Saturday, April 02, 2005
This book once made me cry.
I have been reading a novel called The Reader, by Bernhard Schlink. It's a strange book, it starts off quiet and sparse, a simple account of a young German lad who gets involved with an older woman. But then it slowly, and quite brilliantly unfolds into a seriously moving analysis of the woman's wartime guilt (she was an SS guard in Auschwitz), and her pathetic but poignant efforts to atone. The emotional pitch of the book, heightened somehow by its austere style, gradually mounts up until, by the last chapters, I was actually sobbing. Yes, sobbing. Real tears, with that kind of heaving sound.
A bit gay, I know. And rather unusual for a cynic like me. Indeed only two other books have made me properly weep, as an adult. Bitter Fame, the fine biography of Sylvia Plath, by Anne Stevenson, was one. I remember I was almost unable to finish this book I was crying so much; it was something to do with the inevitability of it all, of Plath's suicide, plus the horrible bit where she puts bread and milk out for her sleeping kids, then folds a tea-towel to protect her silly face from the rusty inside of the gas oven door. As with all suicide stories, true or false, I wanted to rush in and stop her, yet had to stand by helplessly and somehow guiltily. Indeed, as I was reading the book (and it is very well written) I had an overwhelming urge to go back in time and say, Sylvia, come on, chill out, life's not so bad, go get drunk, watch an episode of Fawlty Towers, take a rock of crack, anything. But of course you can't. Also I'm not so sure Sylvia would have liked crack.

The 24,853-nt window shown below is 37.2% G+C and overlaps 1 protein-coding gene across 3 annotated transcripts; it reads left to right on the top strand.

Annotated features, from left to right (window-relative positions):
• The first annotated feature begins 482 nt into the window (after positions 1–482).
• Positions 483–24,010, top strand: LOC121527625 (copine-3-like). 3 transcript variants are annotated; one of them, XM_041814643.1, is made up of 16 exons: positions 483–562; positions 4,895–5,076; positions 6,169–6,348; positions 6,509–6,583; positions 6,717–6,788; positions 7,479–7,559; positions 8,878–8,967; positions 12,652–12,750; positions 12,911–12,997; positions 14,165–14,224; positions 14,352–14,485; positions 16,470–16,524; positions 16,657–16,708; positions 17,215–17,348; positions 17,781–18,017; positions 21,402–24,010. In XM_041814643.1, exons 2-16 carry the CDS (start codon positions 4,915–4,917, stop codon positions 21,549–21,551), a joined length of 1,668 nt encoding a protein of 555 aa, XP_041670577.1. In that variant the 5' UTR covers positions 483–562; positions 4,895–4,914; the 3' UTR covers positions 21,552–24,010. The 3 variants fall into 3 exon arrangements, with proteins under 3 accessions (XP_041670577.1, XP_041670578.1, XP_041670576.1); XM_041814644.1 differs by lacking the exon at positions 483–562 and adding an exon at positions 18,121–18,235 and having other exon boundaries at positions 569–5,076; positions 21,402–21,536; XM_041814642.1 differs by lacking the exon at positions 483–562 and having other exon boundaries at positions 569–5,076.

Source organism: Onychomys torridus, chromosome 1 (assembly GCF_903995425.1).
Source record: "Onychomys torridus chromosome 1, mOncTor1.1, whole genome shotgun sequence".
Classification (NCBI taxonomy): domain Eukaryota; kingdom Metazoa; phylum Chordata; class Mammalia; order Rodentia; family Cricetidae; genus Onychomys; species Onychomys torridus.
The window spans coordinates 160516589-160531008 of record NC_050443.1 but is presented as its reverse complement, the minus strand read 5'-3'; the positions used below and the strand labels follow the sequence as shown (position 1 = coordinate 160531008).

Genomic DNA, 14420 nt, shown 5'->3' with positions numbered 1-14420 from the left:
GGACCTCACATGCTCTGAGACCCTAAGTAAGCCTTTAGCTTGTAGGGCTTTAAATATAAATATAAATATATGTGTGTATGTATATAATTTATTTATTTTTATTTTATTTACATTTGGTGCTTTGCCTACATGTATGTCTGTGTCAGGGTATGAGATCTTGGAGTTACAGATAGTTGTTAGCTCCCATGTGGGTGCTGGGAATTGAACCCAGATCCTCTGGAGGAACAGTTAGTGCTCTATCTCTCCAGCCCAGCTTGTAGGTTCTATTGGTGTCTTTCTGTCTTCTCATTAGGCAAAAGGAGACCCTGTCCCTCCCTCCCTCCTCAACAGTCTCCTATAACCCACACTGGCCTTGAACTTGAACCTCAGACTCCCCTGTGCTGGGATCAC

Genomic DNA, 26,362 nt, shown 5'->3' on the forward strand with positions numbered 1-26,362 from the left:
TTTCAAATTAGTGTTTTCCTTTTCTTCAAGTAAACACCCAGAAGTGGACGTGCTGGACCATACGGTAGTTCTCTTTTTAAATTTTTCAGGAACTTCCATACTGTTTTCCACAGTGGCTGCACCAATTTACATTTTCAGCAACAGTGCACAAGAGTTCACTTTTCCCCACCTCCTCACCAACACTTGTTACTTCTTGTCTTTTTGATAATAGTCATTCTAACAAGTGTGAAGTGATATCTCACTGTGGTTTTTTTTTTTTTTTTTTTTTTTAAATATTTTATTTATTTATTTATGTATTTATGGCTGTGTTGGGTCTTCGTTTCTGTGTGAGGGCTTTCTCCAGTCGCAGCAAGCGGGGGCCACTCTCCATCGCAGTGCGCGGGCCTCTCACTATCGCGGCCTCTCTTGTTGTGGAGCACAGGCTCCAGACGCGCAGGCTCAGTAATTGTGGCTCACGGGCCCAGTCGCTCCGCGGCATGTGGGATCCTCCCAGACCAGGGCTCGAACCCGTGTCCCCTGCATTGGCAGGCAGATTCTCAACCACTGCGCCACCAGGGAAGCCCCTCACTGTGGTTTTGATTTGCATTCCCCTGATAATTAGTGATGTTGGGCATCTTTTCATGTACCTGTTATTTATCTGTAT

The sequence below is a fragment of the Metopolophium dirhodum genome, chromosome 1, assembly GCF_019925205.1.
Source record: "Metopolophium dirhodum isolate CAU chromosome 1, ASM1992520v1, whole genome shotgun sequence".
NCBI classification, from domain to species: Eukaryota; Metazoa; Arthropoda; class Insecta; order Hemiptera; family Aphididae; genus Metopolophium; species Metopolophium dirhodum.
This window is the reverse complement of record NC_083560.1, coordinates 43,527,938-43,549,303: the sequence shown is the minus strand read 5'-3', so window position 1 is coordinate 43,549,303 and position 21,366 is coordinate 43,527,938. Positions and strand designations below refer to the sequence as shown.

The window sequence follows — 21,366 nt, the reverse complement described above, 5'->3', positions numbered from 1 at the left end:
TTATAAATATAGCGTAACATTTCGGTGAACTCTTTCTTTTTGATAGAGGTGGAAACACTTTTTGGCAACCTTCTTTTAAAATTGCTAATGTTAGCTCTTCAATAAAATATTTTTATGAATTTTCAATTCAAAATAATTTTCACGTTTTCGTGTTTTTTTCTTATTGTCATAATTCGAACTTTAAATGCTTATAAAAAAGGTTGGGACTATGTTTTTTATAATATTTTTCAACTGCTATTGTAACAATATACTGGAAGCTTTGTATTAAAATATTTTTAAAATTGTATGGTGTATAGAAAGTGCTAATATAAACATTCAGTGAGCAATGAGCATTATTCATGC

The other book that made me cry was the Lonely Planet Guide to Russia. Unlikely, you might say. But there is an explanation. First it was the account of the Stalingrad Battle - and the huge statue the post-war Stalingraders put up to Mother Russia. Second I was on the Trans-Siberian railway at the time, passing through Novosibirsk, and I was coming off a two year heroin jag. Rather badly.
When you come off heroin the weirdest things happen to your emotions. Because they have been deadened or muffled for so long, your emotions return with extra vigour, your nerves are scraped raw, you can get upset or randy or angry or exultant or weepy at the slightest thing. Like a frigging guidebook.
The moral of the story? If you really want to get into a book, take heroin for two years, then begin to wean yourself off, and then read the book. Works every time!
(Oh yes, and do try The Reader. It's truly great.)
Posted by sean at 11:12 am